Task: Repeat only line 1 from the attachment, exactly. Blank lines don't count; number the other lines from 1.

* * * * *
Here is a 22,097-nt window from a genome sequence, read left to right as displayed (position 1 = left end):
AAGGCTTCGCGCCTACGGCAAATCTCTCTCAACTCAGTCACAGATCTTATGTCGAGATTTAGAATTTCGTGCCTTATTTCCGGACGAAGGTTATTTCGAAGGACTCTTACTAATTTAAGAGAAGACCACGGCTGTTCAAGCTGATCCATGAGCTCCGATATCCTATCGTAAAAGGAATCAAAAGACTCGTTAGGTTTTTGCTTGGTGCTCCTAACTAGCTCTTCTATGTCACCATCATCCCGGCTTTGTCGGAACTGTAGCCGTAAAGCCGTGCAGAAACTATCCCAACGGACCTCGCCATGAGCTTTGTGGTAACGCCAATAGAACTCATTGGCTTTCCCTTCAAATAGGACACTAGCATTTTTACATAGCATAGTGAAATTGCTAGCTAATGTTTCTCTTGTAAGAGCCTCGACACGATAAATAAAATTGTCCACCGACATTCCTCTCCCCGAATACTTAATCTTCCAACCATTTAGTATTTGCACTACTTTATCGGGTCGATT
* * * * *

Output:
Here is a 22,097-nt window from a genome sequence, read left to right as displayed (position 1 = left end):